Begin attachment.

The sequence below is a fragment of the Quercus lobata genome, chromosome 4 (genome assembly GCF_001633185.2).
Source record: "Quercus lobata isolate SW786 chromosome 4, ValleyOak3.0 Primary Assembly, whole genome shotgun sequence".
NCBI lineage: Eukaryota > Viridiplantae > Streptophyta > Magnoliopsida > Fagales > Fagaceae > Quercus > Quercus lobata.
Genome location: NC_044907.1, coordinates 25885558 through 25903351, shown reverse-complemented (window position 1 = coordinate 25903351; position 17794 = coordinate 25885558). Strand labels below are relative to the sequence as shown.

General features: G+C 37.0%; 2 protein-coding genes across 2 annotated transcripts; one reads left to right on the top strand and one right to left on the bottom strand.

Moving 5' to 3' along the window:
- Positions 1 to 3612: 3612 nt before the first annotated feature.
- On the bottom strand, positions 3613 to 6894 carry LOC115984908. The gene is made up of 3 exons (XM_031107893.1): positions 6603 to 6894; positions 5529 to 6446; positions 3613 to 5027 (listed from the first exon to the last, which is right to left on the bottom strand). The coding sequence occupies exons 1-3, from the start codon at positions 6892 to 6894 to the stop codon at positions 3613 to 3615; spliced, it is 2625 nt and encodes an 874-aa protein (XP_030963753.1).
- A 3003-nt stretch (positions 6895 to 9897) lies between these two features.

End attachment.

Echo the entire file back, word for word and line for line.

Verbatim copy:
The sequence below is a fragment of the Quercus lobata genome, chromosome 4 (genome assembly GCF_001633185.2).
Source record: "Quercus lobata isolate SW786 chromosome 4, ValleyOak3.0 Primary Assembly, whole genome shotgun sequence".
NCBI lineage: Eukaryota > Viridiplantae > Streptophyta > Magnoliopsida > Fagales > Fagaceae > Quercus > Quercus lobata.
Genome location: NC_044907.1, coordinates 25885558 through 25903351, shown reverse-complemented (window position 1 = coordinate 25903351; position 17794 = coordinate 25885558). Strand labels below are relative to the sequence as shown.

General features: G+C 37.0%; 2 protein-coding genes across 2 annotated transcripts; one reads left to right on the top strand and one right to left on the bottom strand.

Moving 5' to 3' along the window:
- Positions 1 to 3612: 3612 nt before the first annotated feature.
- On the bottom strand, positions 3613 to 6894 carry LOC115984908. The gene is made up of 3 exons (XM_031107893.1): positions 6603 to 6894; positions 5529 to 6446; positions 3613 to 5027 (listed from the first exon to the last, which is right to left on the bottom strand). The coding sequence occupies exons 1-3, from the start codon at positions 6892 to 6894 to the stop codon at positions 3613 to 3615; spliced, it is 2625 nt and encodes an 874-aa protein (XP_030963753.1).
- A 3003-nt stretch (positions 6895 to 9897) lies between these two features.